The Southern Rhodesian constitutional talks - adjourned last December in London - were resumed behind closed doors in the Federal Assembly, Salisbury, Jan 16.
GV. Salisbury skyline.
CU. Sign Federal Assembly Building.
SV.PAN. Premier Sir Edgar Whitehead arrives enters.
SV.PAN. Mister A.R. Stumbles Ministers of Roads, Irrigation and Lands arrives.
LV.PAN. Mister Joshua Nkomo & his adviser Mister H.W. Chitepo arrive.
LV. Native Spectators.
SV.PAN. The Reverend N. Sithole arrives.
SV.PAN. Mister Gaston Thornicroft representing Coloured & Eurafrican Communities arrives and enters.
SC.PAN. Mister Metcalfe (UK) High Commission arrives.
SV. Native Spectators.
CU. Sign Southern Rhodesia Constitutional Conference.
SV. Delegates in Vestibule.
SCU. Mister W. Harper, leader of Dominion Party.
SV. Mister Joshua Nkomo, Mister T.G.Silundika, & Mister Nkala.
Script is copyright Reuters Limited. All rights reserved
Background: The Southern Rhodesian constitutional talks - adjourned last December in London - were resumed behind closed doors in the Federal Assembly, Salisbury, Jan 16.
At this preliminary stage the talks are under the chairmanship of Sir Edgar Whitehead, the Southern Rhodesian Premier, but later this month Mr Duncan Sandys, Britain's Secretary for Commonwealth Relations, will fly to Salisbury to resume chairmanship over a full session.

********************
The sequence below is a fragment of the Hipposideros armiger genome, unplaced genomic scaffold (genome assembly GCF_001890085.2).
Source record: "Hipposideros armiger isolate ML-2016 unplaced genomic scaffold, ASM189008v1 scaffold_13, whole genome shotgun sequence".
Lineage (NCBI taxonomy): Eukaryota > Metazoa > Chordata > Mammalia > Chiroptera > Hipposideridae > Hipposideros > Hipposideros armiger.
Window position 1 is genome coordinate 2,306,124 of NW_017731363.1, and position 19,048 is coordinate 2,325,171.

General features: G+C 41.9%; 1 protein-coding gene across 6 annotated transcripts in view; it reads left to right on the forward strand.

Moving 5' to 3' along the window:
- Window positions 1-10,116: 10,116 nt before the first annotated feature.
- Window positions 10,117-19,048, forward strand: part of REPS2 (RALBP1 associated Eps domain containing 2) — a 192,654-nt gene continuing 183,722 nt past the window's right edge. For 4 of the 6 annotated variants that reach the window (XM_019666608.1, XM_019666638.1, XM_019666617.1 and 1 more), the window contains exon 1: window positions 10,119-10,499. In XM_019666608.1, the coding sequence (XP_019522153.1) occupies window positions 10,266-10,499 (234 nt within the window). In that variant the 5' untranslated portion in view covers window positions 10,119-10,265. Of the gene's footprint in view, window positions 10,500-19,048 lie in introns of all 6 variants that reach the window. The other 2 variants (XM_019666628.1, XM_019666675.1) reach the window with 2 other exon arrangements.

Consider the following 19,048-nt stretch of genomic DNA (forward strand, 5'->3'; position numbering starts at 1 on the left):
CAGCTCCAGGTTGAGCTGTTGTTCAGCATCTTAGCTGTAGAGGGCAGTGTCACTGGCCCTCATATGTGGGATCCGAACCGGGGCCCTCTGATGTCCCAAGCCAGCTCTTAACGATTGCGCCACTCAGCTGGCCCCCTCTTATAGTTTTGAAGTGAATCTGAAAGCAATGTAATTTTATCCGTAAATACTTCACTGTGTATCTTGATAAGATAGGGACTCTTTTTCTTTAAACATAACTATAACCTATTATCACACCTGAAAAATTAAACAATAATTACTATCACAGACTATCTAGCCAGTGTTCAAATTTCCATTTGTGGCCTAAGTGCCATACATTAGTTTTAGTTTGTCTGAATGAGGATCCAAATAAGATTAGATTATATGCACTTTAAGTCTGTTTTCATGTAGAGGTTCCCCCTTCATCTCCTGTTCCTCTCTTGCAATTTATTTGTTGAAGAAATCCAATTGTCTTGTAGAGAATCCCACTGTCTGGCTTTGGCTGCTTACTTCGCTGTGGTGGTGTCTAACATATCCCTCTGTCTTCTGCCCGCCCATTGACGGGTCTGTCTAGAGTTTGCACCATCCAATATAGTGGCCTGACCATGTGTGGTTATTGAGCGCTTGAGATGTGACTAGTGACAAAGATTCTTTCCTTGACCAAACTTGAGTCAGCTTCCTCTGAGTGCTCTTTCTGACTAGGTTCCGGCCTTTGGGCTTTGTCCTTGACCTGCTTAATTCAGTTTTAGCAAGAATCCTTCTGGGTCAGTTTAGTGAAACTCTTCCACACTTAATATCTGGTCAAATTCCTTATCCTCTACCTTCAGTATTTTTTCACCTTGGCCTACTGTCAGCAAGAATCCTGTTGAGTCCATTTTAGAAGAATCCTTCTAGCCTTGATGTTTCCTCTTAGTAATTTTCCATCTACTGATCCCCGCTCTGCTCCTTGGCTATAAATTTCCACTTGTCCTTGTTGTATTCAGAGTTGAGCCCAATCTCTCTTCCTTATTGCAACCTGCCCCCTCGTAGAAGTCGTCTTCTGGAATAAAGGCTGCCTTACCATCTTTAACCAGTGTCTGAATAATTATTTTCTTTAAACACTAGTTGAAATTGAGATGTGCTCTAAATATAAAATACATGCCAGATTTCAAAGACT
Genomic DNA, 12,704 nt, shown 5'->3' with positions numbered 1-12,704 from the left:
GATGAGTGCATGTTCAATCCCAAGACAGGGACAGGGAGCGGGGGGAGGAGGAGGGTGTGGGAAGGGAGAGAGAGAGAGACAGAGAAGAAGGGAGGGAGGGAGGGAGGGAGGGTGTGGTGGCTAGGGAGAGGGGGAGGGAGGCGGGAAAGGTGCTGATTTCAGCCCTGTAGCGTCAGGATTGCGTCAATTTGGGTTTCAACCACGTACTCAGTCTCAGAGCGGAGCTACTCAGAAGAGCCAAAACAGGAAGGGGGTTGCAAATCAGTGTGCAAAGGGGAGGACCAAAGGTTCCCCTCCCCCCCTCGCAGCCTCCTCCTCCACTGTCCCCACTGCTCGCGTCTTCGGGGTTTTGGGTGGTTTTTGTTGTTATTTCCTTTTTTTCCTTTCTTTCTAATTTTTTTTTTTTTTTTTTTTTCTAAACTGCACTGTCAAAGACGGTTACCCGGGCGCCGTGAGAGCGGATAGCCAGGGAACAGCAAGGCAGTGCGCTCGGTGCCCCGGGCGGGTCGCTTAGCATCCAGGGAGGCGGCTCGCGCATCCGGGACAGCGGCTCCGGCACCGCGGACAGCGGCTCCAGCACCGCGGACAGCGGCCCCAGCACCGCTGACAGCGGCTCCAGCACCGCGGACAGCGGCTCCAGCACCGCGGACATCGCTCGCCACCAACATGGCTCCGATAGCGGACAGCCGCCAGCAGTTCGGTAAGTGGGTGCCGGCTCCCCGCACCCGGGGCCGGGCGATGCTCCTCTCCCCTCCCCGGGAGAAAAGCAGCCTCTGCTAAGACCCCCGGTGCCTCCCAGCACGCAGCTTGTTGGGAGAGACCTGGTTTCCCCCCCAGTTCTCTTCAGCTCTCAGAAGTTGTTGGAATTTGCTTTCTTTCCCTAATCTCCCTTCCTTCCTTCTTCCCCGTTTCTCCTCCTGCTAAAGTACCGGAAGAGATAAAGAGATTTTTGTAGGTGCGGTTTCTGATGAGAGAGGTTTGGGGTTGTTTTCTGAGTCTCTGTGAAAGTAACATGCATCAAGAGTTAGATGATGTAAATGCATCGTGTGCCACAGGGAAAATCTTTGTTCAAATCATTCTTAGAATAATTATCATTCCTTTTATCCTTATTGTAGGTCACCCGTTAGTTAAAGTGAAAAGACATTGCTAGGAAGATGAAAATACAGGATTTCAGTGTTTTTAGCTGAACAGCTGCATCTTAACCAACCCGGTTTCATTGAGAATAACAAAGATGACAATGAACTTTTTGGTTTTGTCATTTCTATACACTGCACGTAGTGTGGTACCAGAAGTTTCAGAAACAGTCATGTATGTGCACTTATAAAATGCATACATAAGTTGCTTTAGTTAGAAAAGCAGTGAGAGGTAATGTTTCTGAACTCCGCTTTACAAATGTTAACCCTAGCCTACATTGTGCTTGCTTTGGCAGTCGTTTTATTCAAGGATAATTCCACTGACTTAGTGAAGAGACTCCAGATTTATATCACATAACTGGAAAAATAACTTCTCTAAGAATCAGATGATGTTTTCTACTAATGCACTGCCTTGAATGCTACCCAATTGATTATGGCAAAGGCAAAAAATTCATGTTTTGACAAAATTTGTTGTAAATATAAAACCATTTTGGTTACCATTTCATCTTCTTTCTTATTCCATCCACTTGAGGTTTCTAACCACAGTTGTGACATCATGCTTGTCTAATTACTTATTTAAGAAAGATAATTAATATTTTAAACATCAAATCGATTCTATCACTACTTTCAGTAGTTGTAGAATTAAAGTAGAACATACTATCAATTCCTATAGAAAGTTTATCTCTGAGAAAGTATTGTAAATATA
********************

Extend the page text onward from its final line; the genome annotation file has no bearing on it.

African representative in the Southern Rhodesian Parliament, and the franchise, are the two main subjects liable to cause trouble between the delegates. Mr. Joshua Nkomo, president of the National Democratic Party, told newsmen before the opening session that he intended to raise the franchise issue early in the talks. "Our view" done after the franchise question has been settled. "The false fears created by certain politicians in this country, that an African-controlled Government would have no place for other racial African-controlled Government would have no place for other racial groups, are imaginary and misleading," he said.
Mr. W.J. Harper, leader of the right-wing Dominion Party, said he was convinced that by the time the election, or referendum, that would follow the talks was over, "the country will be put back on a politically stable basis."